Continuing from here
Cleaning is half-way through and home is already looking beautiful. For most Hindus, Diwali is a wonderful excuse to spruce up the house, discard old unused stuff, bring in new little ideas and ofcourse make delicious food to share with loved ones.
I truly believe that old unused stuff brings in a stagnant negative energy. Simply getting a few new things and throwing away all the junk can makeover your home and bring in the positive energy. Gone are the days of whitewashing each Diwali – thanks to the expenditures involved and ‘who-has-the-time’! For starters – just hanging up new curtains over the gleaming panes is making my bedroom look brand new and spacious. Here’s what I’ve been upto…
Panes have been scrubbed clean, enough for accident-prone me to walk into them
Organised the kitchen cabinets well enough to find the right pots and pans in a jiffy
Gave away stuff that we haven’t used in the last 6 months
Bought nice earthern lamps painted red and a red thoran to hang outside our door
Also improvised on a boring, black side-table to make it colourful and bigger (Read as hold more junk)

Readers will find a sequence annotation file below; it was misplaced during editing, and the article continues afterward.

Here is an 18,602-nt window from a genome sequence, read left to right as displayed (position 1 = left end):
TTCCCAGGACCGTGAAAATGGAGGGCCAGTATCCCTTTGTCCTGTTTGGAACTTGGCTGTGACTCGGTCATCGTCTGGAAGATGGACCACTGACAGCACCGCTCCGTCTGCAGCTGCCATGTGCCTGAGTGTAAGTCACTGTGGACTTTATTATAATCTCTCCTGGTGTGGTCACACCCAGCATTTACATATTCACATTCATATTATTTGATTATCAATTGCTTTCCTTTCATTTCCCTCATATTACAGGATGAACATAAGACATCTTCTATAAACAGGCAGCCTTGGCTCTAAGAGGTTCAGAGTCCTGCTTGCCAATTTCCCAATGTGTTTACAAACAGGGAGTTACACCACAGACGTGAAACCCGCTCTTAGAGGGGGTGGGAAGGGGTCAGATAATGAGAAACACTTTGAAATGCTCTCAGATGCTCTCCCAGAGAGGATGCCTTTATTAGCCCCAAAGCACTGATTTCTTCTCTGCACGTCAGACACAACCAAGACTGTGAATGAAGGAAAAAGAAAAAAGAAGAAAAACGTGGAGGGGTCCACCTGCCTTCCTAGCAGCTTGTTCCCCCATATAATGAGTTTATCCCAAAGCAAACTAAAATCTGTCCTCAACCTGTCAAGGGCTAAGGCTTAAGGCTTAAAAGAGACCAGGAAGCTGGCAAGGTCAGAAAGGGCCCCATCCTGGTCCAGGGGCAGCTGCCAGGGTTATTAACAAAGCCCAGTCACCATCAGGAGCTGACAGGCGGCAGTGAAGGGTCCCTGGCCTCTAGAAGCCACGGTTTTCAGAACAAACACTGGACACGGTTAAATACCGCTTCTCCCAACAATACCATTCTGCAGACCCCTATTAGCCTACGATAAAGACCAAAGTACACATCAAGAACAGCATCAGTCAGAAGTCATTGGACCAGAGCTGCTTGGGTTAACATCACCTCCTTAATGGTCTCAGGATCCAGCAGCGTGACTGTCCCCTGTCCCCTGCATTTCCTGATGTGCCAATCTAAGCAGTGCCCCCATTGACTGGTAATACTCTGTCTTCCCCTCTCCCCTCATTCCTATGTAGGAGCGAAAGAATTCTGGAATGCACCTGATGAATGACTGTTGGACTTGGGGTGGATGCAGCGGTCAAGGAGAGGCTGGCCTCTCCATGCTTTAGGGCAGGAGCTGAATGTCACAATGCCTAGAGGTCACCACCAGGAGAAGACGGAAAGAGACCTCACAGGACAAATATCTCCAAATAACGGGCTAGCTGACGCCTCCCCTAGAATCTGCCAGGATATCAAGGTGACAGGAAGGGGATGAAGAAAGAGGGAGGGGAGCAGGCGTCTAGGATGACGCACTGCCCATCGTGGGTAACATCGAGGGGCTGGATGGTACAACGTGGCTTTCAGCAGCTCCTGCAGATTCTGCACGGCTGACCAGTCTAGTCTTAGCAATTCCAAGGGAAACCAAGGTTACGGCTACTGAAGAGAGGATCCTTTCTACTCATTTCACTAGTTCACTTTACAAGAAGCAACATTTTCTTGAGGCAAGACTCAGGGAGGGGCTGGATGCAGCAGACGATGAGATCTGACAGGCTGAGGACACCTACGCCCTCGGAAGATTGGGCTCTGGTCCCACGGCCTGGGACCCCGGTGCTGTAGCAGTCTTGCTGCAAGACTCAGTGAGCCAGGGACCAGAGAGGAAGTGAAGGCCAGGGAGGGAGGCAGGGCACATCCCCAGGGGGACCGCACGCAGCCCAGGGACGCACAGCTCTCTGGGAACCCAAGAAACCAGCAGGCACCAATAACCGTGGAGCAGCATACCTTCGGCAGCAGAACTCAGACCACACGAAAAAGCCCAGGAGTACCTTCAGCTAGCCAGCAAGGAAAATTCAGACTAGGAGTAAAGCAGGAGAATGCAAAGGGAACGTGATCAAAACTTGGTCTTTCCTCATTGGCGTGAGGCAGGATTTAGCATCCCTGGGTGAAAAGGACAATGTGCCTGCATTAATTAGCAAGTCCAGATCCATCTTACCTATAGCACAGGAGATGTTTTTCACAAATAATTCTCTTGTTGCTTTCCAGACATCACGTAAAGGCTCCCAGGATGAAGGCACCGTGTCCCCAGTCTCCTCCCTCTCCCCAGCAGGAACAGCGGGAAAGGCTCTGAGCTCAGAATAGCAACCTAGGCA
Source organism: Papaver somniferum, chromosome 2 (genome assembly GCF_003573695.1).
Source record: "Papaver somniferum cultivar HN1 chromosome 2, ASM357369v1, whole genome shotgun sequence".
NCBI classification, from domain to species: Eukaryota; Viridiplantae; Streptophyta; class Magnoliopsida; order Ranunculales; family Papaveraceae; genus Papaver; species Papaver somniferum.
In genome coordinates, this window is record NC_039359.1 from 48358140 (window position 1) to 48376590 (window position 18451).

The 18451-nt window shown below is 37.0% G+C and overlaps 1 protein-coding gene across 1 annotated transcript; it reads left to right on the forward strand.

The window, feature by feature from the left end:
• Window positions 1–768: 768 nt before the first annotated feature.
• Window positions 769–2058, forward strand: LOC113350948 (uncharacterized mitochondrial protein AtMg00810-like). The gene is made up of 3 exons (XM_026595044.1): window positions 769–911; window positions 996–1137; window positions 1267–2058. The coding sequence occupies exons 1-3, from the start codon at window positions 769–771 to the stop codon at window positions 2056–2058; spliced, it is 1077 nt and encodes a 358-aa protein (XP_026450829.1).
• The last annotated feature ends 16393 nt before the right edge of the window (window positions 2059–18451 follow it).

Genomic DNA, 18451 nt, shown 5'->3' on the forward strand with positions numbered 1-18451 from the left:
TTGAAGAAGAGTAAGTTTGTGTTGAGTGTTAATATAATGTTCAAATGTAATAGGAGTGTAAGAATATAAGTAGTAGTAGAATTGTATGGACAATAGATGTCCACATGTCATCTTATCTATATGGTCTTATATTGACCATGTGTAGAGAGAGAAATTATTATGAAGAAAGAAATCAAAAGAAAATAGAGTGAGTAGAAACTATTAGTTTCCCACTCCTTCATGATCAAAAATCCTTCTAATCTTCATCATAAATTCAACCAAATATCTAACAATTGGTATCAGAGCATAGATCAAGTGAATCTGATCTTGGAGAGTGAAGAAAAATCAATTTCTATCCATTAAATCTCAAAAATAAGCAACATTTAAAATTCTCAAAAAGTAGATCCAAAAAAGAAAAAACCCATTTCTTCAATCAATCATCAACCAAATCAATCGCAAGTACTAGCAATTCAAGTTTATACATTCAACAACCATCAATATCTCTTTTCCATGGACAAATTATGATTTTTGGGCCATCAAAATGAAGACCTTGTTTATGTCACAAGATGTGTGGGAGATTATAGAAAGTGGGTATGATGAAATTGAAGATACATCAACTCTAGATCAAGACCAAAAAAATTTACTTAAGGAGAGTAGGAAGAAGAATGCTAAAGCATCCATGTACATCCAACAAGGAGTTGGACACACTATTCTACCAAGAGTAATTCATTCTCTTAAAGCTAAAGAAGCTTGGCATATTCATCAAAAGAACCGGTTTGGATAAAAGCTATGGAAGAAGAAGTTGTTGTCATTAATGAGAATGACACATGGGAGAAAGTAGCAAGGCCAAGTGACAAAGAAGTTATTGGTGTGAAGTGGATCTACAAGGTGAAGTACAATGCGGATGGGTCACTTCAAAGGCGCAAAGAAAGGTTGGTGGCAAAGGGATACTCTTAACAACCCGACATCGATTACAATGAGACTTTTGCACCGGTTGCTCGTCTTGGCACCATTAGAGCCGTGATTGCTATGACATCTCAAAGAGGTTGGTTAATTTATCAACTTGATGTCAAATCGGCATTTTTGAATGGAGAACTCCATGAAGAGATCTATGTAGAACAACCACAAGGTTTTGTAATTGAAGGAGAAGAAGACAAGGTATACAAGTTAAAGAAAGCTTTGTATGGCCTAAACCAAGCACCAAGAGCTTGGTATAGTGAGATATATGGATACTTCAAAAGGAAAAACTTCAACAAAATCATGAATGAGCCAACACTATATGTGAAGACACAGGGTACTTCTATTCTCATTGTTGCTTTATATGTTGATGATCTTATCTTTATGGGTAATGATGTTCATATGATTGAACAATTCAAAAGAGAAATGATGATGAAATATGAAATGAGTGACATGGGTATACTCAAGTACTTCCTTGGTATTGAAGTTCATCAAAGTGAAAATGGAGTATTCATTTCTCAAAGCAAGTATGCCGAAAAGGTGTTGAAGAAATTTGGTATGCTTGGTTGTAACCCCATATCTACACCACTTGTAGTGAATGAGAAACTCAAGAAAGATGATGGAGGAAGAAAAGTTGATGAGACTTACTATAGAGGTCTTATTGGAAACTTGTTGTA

Brought in my favourite areca nut palm plant indoors to liven up the living space
Cut to our favourite topic – FOOD
I’ve been wanting to try Nankhatai – our goold ol’ Indian cookie for quite some time. Doing a blog search on the same lead me to some blogger recipes for this cookie. Here are the recipes for the same:
Jyotsna’s Nankhatais from Pune
Krithika making Nankhatais Jyotsna’s style
Manasi’s Plain Jane cookies – A cook @ heart
Vaishali’s Narayan Kataar Naankhatai
After a great deal of blog hopping, I finally settled for Manasi’s recipe with a bit of modification in technique.
I rolled the dough in cling film, chilled them and cut them into slices instead of rolling them into balls. I actually reduced the sugar to 1/4th cup and added a pinch of salt with coarsely powdered fennel seeds. It was a salty sweet version that will appeal to the sweet-lover as well as the savoury-lover.
Spicy Khajas** ( Recipe adapted from__bawarchi.com)
Deep fried savoury crisps
Type – Festival Food, Indian Snack
Time taken – Around one hour including drying time